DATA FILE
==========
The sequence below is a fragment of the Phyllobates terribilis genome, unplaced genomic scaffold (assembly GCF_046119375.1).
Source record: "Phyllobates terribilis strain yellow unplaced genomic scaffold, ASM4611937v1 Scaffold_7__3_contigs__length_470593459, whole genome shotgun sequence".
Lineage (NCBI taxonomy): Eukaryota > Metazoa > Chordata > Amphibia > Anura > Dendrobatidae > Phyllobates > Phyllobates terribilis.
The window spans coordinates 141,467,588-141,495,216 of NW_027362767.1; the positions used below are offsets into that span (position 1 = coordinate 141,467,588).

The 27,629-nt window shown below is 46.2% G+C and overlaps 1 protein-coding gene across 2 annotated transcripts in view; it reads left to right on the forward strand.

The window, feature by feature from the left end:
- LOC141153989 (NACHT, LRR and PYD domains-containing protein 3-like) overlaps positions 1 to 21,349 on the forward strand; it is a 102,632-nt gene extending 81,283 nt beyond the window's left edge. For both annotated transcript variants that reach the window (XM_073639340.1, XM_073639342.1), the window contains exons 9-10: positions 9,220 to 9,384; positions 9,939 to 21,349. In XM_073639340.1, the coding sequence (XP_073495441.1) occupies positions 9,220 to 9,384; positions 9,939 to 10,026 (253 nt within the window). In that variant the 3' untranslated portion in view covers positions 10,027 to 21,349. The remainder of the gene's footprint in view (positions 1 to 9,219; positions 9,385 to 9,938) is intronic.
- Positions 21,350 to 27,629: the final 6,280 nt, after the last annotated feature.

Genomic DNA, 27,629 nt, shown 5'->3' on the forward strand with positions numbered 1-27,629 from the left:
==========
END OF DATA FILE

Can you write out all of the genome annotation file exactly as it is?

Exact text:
The sequence below is a fragment of the Phyllobates terribilis genome, unplaced genomic scaffold (assembly GCF_046119375.1).
Source record: "Phyllobates terribilis strain yellow unplaced genomic scaffold, ASM4611937v1 Scaffold_7__3_contigs__length_470593459, whole genome shotgun sequence".
Lineage (NCBI taxonomy): Eukaryota > Metazoa > Chordata > Amphibia > Anura > Dendrobatidae > Phyllobates > Phyllobates terribilis.
The window spans coordinates 141,467,588-141,495,216 of NW_027362767.1; the positions used below are offsets into that span (position 1 = coordinate 141,467,588).

The 27,629-nt window shown below is 46.2% G+C and overlaps 1 protein-coding gene across 2 annotated transcripts in view; it reads left to right on the forward strand.

The window, feature by feature from the left end:
- LOC141153989 (NACHT, LRR and PYD domains-containing protein 3-like) overlaps positions 1 to 21,349 on the forward strand; it is a 102,632-nt gene extending 81,283 nt beyond the window's left edge. For both annotated transcript variants that reach the window (XM_073639340.1, XM_073639342.1), the window contains exons 9-10: positions 9,220 to 9,384; positions 9,939 to 21,349. In XM_073639340.1, the coding sequence (XP_073495441.1) occupies positions 9,220 to 9,384; positions 9,939 to 10,026 (253 nt within the window). In that variant the 3' untranslated portion in view covers positions 10,027 to 21,349. The remainder of the gene's footprint in view (positions 1 to 9,219; positions 9,385 to 9,938) is intronic.
- Positions 21,350 to 27,629: the final 6,280 nt, after the last annotated feature.

Genomic DNA, 27,629 nt, shown 5'->3' on the forward strand with positions numbered 1-27,629 from the left: